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Nov. 11, 2015
UN agrees new global flight tracking procedures. Video Credit: Euronews
Identify aircraft around the world in 2017, it is the objective of the agreement sealed Wednesday in the UN.
The experts meeting at the World Radiocommunication Conference in Geneva (Switzerland) decided to allocate spectrum to satellites that can receive signals from aircraft. Today 70% of the land surface (oceans, deserts, mountains) does not allow this monitoring.
Concretely, experts gathered in Geneva decided to allocate the frequency band 1 087.7 to 1 092.3 MHz to the aeronautical mobile-satellite (Earth-to-space) for receiving satellite space stations by signal emissions called ADS-B (automatic dependent surveillance broadcast) from aircraft transmitters, the ITU (International Telecommunications Union) said in a statement. The information is then automatically sent to ground stations in charge of air traffic control.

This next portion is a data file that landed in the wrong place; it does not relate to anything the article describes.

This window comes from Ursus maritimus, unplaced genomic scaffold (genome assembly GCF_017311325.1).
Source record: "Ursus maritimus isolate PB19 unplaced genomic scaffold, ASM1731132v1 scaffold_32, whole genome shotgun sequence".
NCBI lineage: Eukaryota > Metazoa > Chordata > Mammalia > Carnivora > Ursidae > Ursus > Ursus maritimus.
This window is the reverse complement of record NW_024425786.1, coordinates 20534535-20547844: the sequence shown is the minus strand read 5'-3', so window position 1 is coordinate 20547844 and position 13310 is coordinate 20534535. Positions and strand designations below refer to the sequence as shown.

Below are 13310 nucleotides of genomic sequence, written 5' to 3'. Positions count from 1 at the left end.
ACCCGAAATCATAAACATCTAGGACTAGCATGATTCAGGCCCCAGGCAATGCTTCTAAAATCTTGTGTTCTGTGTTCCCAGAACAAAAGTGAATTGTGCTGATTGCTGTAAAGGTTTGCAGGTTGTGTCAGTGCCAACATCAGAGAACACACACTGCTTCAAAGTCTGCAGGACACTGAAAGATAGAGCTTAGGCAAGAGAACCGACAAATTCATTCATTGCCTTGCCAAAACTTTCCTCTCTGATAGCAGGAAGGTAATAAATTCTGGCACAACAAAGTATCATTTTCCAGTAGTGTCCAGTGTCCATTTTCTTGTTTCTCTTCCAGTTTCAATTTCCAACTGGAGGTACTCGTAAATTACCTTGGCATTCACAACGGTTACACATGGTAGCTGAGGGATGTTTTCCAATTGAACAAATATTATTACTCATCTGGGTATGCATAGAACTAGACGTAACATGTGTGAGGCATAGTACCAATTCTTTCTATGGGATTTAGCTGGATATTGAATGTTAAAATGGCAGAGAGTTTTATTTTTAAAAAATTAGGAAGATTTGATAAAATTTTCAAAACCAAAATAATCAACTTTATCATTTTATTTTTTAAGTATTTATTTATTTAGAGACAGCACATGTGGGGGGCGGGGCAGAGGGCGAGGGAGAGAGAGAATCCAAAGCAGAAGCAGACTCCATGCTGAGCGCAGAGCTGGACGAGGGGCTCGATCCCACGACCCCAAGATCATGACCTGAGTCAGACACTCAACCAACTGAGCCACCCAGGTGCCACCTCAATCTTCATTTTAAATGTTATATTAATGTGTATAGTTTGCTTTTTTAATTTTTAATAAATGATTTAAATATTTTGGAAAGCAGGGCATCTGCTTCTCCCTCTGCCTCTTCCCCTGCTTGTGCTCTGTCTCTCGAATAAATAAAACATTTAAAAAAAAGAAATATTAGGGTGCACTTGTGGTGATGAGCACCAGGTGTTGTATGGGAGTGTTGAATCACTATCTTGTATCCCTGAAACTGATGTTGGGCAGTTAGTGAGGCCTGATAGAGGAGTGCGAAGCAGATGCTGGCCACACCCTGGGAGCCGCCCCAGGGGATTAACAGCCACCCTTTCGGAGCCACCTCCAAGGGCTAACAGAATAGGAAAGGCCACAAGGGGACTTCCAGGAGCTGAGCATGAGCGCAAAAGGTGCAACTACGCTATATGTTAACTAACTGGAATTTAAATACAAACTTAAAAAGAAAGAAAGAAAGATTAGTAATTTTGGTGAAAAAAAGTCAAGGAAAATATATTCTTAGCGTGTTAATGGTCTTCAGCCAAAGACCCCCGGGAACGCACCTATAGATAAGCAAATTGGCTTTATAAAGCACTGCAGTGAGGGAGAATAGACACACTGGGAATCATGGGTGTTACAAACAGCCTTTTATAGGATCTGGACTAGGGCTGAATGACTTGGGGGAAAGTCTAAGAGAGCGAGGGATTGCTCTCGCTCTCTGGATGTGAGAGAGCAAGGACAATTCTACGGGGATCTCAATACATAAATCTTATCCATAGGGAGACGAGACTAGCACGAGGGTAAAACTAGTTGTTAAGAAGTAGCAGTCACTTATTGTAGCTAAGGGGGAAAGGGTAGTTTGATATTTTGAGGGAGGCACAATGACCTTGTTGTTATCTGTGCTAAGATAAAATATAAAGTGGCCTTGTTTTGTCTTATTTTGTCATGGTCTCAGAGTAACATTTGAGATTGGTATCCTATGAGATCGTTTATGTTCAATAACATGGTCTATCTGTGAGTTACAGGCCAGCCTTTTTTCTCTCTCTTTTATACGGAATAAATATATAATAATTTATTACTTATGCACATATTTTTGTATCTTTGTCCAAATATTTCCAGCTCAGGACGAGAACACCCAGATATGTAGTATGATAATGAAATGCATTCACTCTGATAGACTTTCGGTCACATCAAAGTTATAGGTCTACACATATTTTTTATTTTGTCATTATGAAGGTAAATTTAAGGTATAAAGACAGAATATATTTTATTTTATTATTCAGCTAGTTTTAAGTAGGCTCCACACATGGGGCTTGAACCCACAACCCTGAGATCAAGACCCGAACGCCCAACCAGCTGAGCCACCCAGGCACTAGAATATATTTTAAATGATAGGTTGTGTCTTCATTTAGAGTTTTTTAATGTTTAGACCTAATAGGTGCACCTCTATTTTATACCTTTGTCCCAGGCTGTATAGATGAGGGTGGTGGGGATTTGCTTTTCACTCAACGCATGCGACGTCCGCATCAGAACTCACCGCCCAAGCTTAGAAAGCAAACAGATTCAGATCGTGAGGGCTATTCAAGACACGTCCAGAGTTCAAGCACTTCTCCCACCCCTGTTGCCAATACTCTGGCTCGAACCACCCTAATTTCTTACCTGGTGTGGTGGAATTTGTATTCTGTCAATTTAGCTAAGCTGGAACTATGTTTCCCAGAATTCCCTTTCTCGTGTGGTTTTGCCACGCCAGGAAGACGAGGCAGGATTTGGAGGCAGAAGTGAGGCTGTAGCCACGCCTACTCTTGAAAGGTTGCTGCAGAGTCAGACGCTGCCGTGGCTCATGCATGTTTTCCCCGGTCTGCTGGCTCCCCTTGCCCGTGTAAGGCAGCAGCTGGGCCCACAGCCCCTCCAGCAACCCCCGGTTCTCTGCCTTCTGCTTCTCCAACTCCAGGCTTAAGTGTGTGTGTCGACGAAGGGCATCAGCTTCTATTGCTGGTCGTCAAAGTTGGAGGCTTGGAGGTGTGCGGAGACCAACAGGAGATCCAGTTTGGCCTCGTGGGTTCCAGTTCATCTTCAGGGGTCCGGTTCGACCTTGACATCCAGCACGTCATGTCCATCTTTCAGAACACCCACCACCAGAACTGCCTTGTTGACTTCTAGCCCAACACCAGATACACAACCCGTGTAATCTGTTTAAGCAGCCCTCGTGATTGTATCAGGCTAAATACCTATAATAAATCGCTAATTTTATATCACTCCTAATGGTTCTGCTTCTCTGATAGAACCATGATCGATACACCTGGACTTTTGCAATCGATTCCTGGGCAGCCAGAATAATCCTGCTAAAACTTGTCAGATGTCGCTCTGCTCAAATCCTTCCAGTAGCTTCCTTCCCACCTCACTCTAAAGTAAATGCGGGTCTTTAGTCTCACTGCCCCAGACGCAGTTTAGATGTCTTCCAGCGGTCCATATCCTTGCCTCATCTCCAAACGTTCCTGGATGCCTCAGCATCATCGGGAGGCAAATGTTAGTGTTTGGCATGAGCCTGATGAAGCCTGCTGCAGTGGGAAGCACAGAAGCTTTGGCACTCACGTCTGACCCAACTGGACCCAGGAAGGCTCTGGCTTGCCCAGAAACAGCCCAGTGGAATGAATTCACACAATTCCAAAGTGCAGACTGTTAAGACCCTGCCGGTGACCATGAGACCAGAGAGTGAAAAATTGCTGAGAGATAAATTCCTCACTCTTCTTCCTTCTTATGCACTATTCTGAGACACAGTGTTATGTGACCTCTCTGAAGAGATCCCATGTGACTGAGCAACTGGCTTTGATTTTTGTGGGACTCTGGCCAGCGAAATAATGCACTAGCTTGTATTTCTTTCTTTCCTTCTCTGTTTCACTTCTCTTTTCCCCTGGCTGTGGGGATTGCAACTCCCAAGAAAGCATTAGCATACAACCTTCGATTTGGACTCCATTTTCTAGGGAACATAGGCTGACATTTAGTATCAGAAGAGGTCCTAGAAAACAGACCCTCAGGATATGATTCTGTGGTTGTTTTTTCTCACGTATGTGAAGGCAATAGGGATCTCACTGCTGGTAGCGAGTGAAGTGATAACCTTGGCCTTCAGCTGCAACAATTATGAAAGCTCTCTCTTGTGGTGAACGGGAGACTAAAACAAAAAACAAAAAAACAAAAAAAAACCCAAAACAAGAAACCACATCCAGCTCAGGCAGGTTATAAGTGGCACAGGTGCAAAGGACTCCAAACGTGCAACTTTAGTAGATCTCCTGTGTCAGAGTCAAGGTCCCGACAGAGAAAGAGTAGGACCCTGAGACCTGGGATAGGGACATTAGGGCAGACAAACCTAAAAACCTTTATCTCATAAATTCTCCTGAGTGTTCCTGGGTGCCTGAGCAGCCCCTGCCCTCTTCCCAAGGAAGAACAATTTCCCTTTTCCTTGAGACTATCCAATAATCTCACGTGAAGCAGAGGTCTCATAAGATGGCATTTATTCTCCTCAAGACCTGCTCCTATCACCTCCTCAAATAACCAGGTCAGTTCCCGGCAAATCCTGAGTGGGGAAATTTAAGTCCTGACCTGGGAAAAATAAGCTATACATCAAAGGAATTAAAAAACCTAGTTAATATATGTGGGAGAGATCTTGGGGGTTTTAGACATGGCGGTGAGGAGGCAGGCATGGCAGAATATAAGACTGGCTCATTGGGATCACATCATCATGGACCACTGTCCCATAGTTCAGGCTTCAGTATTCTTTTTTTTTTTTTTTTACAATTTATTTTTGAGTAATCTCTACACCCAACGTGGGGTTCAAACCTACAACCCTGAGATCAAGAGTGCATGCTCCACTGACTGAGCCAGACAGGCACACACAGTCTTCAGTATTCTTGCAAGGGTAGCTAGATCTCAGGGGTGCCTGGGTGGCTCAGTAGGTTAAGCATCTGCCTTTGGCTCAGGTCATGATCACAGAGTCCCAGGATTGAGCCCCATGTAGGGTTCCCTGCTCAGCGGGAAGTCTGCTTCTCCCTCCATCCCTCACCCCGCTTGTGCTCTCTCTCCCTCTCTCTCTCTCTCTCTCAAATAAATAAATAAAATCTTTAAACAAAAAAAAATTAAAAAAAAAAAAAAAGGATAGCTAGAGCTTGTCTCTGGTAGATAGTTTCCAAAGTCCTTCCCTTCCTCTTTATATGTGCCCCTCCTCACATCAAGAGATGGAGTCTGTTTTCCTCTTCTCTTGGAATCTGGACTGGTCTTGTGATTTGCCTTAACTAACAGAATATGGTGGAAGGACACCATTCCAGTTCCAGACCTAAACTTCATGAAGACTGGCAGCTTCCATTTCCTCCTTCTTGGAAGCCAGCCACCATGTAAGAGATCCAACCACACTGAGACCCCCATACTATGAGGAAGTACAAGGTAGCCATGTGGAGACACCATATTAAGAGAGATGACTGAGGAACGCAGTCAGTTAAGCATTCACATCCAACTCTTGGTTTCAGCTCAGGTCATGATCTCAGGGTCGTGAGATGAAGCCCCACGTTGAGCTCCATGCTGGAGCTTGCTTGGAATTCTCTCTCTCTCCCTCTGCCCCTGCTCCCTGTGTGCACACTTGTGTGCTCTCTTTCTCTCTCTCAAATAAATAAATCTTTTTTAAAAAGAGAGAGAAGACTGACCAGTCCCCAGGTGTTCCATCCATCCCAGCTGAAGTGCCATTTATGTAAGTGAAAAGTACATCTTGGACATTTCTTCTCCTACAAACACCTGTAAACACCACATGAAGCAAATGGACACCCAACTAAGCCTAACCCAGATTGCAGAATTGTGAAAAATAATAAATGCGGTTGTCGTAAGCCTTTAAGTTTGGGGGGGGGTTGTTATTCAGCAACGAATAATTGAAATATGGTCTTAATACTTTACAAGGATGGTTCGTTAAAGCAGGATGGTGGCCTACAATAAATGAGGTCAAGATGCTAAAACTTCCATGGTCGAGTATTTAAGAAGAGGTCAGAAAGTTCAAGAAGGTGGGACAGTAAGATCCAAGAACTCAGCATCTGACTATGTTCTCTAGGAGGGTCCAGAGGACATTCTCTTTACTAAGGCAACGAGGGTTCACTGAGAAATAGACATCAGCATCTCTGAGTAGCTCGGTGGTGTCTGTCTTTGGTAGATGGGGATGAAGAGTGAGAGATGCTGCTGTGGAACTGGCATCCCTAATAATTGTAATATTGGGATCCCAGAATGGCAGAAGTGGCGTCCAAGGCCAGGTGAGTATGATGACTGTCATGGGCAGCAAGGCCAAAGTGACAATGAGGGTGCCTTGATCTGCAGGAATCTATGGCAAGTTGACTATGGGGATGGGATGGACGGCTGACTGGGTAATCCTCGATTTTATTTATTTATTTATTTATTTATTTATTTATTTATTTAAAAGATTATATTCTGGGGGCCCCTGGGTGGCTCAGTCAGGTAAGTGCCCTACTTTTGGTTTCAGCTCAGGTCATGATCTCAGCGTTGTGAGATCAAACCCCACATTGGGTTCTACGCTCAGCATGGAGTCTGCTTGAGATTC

Image above: ADS-B (automatic dependent surveillance broadcast) Air Traffic Management by satellites. Image Credit: ESA.
The agreement will be in place by the International Civil Aviation Organization (ICAO).
After the still unsolved disappearance of Malaysia Airlines Flight MH370, civil aviation authorities were under further pressure to adopt new tracking guidelines. These will include aircraft sending their position at least every 15 minutes, or more in case of emergency.
ADS-B Technologies Website: http://www.ads-b.com/
(PDF file) Automatic Dependent Surveillance Broadcast (ADS-B): https://www.google.ch/url?sa=t&rct=j&q=&esrc=s&source=web&cd=7&cad=rja&uact=8&ved=0CEQQFjAGahUKEwjlnOqh6YnJAhWC0RQKHZpxC8o&url=http%3A%2F%2Fwww.airbus.com%2Ffileadmin%2Fmedia_gallery%2Ffiles%2Fbrochures_publications%2FFAST_magazine%2FFAST47_5-adsb.pdf&usg=AFQjCNG9y9Yf1d1eHZDhXR48BBEPwXv-6Q
Image (mentioned), Video (mentioned), Text, Credits: AFP/Euronews/Translation: Orbiter.ch Aerospace.